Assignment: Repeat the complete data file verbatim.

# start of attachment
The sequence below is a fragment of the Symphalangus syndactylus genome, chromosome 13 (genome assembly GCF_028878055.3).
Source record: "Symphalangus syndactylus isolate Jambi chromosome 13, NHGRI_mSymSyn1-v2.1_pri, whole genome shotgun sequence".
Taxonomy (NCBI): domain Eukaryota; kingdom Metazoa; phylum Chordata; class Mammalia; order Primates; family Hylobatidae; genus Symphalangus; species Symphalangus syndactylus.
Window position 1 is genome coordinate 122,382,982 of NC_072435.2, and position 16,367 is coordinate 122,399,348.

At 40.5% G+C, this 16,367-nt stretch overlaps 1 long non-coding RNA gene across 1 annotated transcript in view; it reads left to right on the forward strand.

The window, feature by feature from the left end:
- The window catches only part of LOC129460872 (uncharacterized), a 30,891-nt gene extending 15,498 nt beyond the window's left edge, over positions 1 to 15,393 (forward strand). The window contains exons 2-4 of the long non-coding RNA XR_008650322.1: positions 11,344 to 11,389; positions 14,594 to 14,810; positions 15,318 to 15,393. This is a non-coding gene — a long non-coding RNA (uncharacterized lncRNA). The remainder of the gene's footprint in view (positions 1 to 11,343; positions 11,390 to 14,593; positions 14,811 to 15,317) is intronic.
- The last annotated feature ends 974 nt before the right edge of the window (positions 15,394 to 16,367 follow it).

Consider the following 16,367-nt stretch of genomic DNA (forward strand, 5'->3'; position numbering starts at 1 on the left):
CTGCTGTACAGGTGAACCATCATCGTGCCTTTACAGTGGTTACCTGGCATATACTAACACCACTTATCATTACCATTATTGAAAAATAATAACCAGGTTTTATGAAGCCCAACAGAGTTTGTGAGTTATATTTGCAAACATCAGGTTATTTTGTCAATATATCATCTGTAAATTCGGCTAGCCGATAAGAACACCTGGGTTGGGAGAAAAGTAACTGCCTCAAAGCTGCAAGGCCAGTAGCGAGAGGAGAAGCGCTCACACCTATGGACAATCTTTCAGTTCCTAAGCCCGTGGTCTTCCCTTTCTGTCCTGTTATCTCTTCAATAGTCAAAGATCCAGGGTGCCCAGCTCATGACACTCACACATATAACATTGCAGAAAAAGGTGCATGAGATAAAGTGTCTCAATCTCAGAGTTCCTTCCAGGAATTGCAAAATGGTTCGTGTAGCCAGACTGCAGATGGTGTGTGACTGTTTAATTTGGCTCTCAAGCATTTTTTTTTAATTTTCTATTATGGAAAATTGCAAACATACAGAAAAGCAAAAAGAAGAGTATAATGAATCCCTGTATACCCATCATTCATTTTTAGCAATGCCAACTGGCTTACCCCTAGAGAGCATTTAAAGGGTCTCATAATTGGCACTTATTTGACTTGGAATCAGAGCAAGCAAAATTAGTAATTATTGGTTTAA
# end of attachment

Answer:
The sequence below is a fragment of the Symphalangus syndactylus genome, chromosome 13 (genome assembly GCF_028878055.3).
Source record: "Symphalangus syndactylus isolate Jambi chromosome 13, NHGRI_mSymSyn1-v2.1_pri, whole genome shotgun sequence".
Taxonomy (NCBI): domain Eukaryota; kingdom Metazoa; phylum Chordata; class Mammalia; order Primates; family Hylobatidae; genus Symphalangus; species Symphalangus syndactylus.
Window position 1 is genome coordinate 122,382,982 of NC_072435.2, and position 16,367 is coordinate 122,399,348.

At 40.5% G+C, this 16,367-nt stretch overlaps 1 long non-coding RNA gene across 1 annotated transcript in view; it reads left to right on the forward strand.

The window, feature by feature from the left end:
- The window catches only part of LOC129460872 (uncharacterized), a 30,891-nt gene extending 15,498 nt beyond the window's left edge, over positions 1 to 15,393 (forward strand). The window contains exons 2-4 of the long non-coding RNA XR_008650322.1: positions 11,344 to 11,389; positions 14,594 to 14,810; positions 15,318 to 15,393. This is a non-coding gene — a long non-coding RNA (uncharacterized lncRNA). The remainder of the gene's footprint in view (positions 1 to 11,343; positions 11,390 to 14,593; positions 14,811 to 15,317) is intronic.
- The last annotated feature ends 974 nt before the right edge of the window (positions 15,394 to 16,367 follow it).

Consider the following 16,367-nt stretch of genomic DNA (forward strand, 5'->3'; position numbering starts at 1 on the left):
CTGCTGTACAGGTGAACCATCATCGTGCCTTTACAGTGGTTACCTGGCATATACTAACACCACTTATCATTACCATTATTGAAAAATAATAACCAGGTTTTATGAAGCCCAACAGAGTTTGTGAGTTATATTTGCAAACATCAGGTTATTTTGTCAATATATCATCTGTAAATTCGGCTAGCCGATAAGAACACCTGGGTTGGGAGAAAAGTAACTGCCTCAAAGCTGCAAGGCCAGTAGCGAGAGGAGAAGCGCTCACACCTATGGACAATCTTTCAGTTCCTAAGCCCGTGGTCTTCCCTTTCTGTCCTGTTATCTCTTCAATAGTCAAAGATCCAGGGTGCCCAGCTCATGACACTCACACATATAACATTGCAGAAAAAGGTGCATGAGATAAAGTGTCTCAATCTCAGAGTTCCTTCCAGGAATTGCAAAATGGTTCGTGTAGCCAGACTGCAGATGGTGTGTGACTGTTTAATTTGGCTCTCAAGCATTTTTTTTTAATTTTCTATTATGGAAAATTGCAAACATACAGAAAAGCAAAAAGAAGAGTATAATGAATCCCTGTATACCCATCATTCATTTTTAGCAATGCCAACTGGCTTACCCCTAGAGAGCATTTAAAGGGTCTCATAATTGGCACTTATTTGACTTGGAATCAGAGCAAGCAAAATTAGTAATTATTGGTTTAA